LR: I’ve been asking everyone we interview for this project for their memories of the mid 1970s, sort of a turning point and ending for the era that began in the 60s, especially with the election of the PQ in 76.
JR: I was on Mont-Royal on that Saint-Jean Baptiste Day just before the Parti Québécois came in. The fires were just raging, and of course we were fucking stoned out of gourds, weaving about– it looked like Dante’s Inferno! Multiple bonfires, people would put stuff in trashcans and set them off, boom!
LR: Were you there at that show, the infamous first time they sang Gens du Pays…
JR: Absolutely, I was at that show. You see, I’ve always been very sympathetic to the separatist cause, because I think that it is, de facto, a country with its own language. So I never had any qualms about separatism per se– the qualms I always had were how are they going to treat the Inuit, for example? You can only take a measure of a society by how they treat the “other.” And this was the big test. And I originally thought that the Quebecois would pass it; now I have my doubts. They’re kind of stuck with the “other.” It used to be the Haitian influx, but now it’s the Arab influx. And there’s less and less Pure Laine Quebecois.
LR: What about the Franco music scene at the time?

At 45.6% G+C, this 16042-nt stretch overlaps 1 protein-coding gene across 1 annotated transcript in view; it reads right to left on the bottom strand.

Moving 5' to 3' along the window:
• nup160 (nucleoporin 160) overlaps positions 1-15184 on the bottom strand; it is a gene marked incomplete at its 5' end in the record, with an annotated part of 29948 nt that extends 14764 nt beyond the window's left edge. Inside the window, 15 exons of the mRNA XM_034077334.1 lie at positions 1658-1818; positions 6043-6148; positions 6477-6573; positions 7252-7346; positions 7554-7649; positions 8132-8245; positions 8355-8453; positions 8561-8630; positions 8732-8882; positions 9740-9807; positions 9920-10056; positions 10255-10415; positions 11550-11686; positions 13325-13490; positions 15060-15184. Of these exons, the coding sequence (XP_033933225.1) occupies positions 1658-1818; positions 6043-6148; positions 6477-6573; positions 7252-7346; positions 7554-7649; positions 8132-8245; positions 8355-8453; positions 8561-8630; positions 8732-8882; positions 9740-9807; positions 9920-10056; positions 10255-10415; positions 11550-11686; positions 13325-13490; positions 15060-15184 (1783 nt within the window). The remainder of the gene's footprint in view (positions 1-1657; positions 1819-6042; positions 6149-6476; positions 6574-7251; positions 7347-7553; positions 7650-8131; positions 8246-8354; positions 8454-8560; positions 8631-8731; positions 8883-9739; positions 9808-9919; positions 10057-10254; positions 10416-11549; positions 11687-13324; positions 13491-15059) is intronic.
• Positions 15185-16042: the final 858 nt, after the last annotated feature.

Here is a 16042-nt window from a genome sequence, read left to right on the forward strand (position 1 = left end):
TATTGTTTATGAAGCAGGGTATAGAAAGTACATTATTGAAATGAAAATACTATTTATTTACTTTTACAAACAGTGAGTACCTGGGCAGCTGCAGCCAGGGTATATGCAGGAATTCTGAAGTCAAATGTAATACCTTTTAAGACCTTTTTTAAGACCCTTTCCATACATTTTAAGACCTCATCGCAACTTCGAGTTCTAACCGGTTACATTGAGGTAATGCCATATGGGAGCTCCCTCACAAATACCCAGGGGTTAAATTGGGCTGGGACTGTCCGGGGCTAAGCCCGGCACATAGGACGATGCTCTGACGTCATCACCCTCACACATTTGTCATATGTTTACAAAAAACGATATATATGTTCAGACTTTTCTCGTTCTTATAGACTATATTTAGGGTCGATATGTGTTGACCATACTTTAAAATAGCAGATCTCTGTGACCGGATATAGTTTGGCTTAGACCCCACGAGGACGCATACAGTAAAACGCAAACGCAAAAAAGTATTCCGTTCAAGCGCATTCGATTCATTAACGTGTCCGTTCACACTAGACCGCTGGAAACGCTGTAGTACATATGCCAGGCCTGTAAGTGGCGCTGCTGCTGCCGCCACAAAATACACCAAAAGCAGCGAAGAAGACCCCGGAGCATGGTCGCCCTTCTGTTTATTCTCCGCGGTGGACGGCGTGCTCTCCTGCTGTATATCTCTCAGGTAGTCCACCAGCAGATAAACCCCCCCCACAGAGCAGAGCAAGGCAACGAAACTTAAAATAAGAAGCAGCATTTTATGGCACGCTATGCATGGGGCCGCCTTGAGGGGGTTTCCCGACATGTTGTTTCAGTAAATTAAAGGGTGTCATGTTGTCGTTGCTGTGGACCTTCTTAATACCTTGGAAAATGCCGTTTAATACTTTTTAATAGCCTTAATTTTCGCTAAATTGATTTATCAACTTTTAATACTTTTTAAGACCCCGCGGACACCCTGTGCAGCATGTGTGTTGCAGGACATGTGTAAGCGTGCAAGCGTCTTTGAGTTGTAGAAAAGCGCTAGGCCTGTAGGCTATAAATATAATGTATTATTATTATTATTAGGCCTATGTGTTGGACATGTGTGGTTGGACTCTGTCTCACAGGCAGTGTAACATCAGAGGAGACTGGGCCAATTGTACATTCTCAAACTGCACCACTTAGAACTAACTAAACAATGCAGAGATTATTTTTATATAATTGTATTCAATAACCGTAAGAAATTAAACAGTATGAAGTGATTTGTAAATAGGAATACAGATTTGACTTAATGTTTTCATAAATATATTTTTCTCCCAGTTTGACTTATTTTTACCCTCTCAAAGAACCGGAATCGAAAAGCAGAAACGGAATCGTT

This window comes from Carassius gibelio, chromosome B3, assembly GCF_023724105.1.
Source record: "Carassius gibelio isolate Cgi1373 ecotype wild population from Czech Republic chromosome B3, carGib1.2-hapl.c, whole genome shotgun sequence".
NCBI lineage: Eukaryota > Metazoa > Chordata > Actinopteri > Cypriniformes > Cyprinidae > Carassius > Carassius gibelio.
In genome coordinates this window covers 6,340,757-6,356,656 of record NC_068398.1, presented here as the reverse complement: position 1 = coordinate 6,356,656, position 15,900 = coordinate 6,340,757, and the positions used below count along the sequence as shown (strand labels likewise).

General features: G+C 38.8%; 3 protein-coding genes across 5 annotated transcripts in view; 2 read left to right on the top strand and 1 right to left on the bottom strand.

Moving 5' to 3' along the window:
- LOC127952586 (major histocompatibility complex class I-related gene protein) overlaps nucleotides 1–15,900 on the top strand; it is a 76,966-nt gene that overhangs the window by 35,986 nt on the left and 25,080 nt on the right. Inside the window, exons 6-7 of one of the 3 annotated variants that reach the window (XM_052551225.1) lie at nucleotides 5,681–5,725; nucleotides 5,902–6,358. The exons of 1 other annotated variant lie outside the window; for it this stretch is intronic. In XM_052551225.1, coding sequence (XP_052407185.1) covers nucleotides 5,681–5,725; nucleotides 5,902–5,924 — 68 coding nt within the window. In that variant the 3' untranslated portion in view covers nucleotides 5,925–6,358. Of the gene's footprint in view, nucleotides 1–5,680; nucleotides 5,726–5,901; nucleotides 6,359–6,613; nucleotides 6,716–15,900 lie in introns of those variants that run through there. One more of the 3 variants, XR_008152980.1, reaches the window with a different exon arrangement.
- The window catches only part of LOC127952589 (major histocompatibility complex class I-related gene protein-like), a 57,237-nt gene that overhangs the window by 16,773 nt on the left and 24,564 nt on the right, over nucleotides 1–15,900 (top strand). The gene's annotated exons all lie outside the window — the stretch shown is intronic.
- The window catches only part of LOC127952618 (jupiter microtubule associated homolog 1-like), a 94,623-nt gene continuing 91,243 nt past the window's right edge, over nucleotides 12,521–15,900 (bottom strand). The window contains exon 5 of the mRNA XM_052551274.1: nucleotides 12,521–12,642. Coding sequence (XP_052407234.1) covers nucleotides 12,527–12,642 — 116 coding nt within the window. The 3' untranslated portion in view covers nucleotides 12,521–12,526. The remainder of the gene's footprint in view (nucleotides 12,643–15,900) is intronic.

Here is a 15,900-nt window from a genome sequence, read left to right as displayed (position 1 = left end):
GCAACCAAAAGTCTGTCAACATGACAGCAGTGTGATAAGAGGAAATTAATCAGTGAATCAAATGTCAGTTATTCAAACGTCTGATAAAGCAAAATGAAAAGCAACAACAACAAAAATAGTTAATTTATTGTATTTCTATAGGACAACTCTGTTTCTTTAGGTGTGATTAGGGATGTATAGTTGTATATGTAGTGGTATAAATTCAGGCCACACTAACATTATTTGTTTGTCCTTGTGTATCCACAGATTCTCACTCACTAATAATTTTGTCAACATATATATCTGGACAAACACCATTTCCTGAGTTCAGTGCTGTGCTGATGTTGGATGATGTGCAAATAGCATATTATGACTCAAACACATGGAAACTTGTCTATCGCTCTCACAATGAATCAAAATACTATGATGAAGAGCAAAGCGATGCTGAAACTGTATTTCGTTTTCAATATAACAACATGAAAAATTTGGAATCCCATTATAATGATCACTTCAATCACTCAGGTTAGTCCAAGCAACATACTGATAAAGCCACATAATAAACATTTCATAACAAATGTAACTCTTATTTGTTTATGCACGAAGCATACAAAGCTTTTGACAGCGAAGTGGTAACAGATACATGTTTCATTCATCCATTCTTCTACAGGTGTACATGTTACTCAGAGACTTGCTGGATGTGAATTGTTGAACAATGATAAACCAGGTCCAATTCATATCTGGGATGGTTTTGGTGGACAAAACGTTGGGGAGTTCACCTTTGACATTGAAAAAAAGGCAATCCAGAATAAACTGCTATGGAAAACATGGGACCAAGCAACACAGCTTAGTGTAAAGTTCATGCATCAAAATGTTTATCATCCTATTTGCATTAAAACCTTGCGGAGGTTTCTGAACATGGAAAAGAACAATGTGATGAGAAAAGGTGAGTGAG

JR: Keep in mind that anybody who played during those ten or eleven years I was on the beat, I had to see them, no matter who they were. And it was three, four concerts a week. I reviewed Jacques Michel, I did Claude Dubois, everything. I didn’t understand hardly a word they sang, but they loved that the English were taking notice of their culture. They just loved it. It was definitely a big deal for them. I’ll always remember in 1973 when I got to know the Ville-Émard Blues Band, which was an amalgam of groups… one of them was Robert Charlebois’ backing band. Charlebois and the group were going to France for the first tour since Charlebois kicked in the drums at the Olympia, when the French called them “Les Sauvages d’Amérique du Nord” and so on. They were finally going back, and these guys from Ville-Émard, said “why don’t you come on over and meet us” at a certain town? We met near Geneva. Christian Saint-Roch was the drummer, a great drummer, he gave me a piece of dark Afghan hash, like that big…
LR: A softball?
JR: Yeah: “That’s for you, man, to enjoy the trip,” you know? And we went around France; it was like “The Magical Mystery Tour” you know? Had a lot of fun. I was the instigator, sort of, of getting that band together as the Ville Émard Blues Band. Very, very unwieldy, eighteen people, all these different styles. They did perform at the Théatre Saint-Denis to a packed house, but it was very difficult overall. Player’s cigarettes sponsored a Quebec tour, but they were an underground cultish type of band. I wrote the liner notes for their first album. I remember one of their fans was Robert Lemieux, the lawyer for the FLQ. And I remember after one of their shows at the Paul Sauvé Arena, they ripped out these planks of wood and we played hockey with a beer can, the referee was Robert Lemieux himself, the separatist lawyer. A lot of good times. I did a lot of drugs with them. The best mesc… And even in Paris, Bill Gagnon, the bassist, he was a wild, wild, wild bassist! Very, very good, I thought. He gave me some sort of sleeping pill for Paris, and he says, “Now, we gotta fight it. And if you fight it, if you fight it, you really get high, man!”